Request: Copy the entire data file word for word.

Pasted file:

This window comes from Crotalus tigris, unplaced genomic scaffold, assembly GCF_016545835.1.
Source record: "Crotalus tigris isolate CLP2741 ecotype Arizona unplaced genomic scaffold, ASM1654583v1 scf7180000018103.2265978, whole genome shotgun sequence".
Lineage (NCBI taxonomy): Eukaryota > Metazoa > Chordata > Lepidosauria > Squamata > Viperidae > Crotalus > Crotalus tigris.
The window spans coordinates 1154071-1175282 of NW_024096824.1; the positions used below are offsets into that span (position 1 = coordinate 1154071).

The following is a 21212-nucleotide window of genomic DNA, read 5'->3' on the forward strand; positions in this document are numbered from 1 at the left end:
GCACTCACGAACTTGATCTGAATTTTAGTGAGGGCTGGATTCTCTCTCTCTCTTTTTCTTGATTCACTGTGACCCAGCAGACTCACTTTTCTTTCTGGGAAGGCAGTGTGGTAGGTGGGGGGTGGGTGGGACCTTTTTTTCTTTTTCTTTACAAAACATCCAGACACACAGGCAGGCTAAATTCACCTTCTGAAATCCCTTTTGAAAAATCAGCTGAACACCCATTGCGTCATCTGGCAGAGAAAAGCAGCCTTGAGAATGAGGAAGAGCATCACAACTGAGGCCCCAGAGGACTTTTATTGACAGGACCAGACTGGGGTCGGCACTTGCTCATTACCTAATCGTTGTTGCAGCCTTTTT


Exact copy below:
This window comes from Crotalus tigris, unplaced genomic scaffold, assembly GCF_016545835.1.
Source record: "Crotalus tigris isolate CLP2741 ecotype Arizona unplaced genomic scaffold, ASM1654583v1 scf7180000018103.2265978, whole genome shotgun sequence".
Lineage (NCBI taxonomy): Eukaryota > Metazoa > Chordata > Lepidosauria > Squamata > Viperidae > Crotalus > Crotalus tigris.
The window spans coordinates 1154071-1175282 of NW_024096824.1; the positions used below are offsets into that span (position 1 = coordinate 1154071).

The following is a 21212-nucleotide window of genomic DNA, read 5'->3' on the forward strand; positions in this document are numbered from 1 at the left end:
GCACTCACGAACTTGATCTGAATTTTAGTGAGGGCTGGATTCTCTCTCTCTCTTTTTCTTGATTCACTGTGACCCAGCAGACTCACTTTTCTTTCTGGGAAGGCAGTGTGGTAGGTGGGGGGTGGGTGGGACCTTTTTTTCTTTTTCTTTACAAAACATCCAGACACACAGGCAGGCTAAATTCACCTTCTGAAATCCCTTTTGAAAAATCAGCTGAACACCCATTGCGTCATCTGGCAGAGAAAAGCAGCCTTGAGAATGAGGAAGAGCATCACAACTGAGGCCCCAGAGGACTTTTATTGACAGGACCAGACTGGGGTCGGCACTTGCTCATTACCTAATCGTTGTTGCAGCCTTTTT